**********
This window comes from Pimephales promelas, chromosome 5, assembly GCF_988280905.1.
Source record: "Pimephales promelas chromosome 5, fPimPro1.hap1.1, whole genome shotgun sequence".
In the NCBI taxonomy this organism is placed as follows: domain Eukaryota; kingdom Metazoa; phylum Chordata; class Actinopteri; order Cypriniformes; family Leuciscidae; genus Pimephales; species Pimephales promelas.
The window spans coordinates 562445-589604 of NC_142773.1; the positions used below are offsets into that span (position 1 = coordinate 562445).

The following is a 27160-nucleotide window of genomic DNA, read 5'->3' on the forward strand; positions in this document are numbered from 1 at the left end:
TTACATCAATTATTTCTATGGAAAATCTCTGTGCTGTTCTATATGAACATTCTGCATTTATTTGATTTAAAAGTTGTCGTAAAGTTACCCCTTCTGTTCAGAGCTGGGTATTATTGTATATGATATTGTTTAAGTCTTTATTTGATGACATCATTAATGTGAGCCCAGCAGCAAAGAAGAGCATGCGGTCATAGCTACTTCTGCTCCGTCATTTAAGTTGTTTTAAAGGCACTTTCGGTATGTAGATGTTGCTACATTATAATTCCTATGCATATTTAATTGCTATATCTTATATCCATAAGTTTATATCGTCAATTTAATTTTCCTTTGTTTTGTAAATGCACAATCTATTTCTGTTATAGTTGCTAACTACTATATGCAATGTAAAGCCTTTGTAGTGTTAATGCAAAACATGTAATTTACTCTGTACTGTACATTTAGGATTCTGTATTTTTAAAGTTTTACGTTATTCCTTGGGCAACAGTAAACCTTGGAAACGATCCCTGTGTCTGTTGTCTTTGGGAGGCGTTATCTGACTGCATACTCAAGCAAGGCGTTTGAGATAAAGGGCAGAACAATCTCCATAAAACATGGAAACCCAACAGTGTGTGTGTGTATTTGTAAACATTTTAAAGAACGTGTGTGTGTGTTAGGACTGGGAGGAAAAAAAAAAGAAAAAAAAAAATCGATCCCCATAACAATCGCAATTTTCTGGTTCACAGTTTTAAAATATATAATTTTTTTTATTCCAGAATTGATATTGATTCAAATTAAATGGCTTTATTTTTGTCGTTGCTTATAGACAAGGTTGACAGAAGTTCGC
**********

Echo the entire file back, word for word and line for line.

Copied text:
This window comes from Pimephales promelas, chromosome 5, assembly GCF_988280905.1.
Source record: "Pimephales promelas chromosome 5, fPimPro1.hap1.1, whole genome shotgun sequence".
In the NCBI taxonomy this organism is placed as follows: domain Eukaryota; kingdom Metazoa; phylum Chordata; class Actinopteri; order Cypriniformes; family Leuciscidae; genus Pimephales; species Pimephales promelas.
The window spans coordinates 562445-589604 of NC_142773.1; the positions used below are offsets into that span (position 1 = coordinate 562445).

The following is a 27160-nucleotide window of genomic DNA, read 5'->3' on the forward strand; positions in this document are numbered from 1 at the left end:
TTACATCAATTATTTCTATGGAAAATCTCTGTGCTGTTCTATATGAACATTCTGCATTTATTTGATTTAAAAGTTGTCGTAAAGTTACCCCTTCTGTTCAGAGCTGGGTATTATTGTATATGATATTGTTTAAGTCTTTATTTGATGACATCATTAATGTGAGCCCAGCAGCAAAGAAGAGCATGCGGTCATAGCTACTTCTGCTCCGTCATTTAAGTTGTTTTAAAGGCACTTTCGGTATGTAGATGTTGCTACATTATAATTCCTATGCATATTTAATTGCTATATCTTATATCCATAAGTTTATATCGTCAATTTAATTTTCCTTTGTTTTGTAAATGCACAATCTATTTCTGTTATAGTTGCTAACTACTATATGCAATGTAAAGCCTTTGTAGTGTTAATGCAAAACATGTAATTTACTCTGTACTGTACATTTAGGATTCTGTATTTTTAAAGTTTTACGTTATTCCTTGGGCAACAGTAAACCTTGGAAACGATCCCTGTGTCTGTTGTCTTTGGGAGGCGTTATCTGACTGCATACTCAAGCAAGGCGTTTGAGATAAAGGGCAGAACAATCTCCATAAAACATGGAAACCCAACAGTGTGTGTGTGTATTTGTAAACATTTTAAAGAACGTGTGTGTGTGTTAGGACTGGGAGGAAAAAAAAAAGAAAAAAAAAAATCGATCCCCATAACAATCGCAATTTTCTGGTTCACAGTTTTAAAATATATAATTTTTTTTATTCCAGAATTGATATTGATTCAAATTAAATGGCTTTATTTTTGTCGTTGCTTATAGACAAGGTTGACAGAAGTTCGC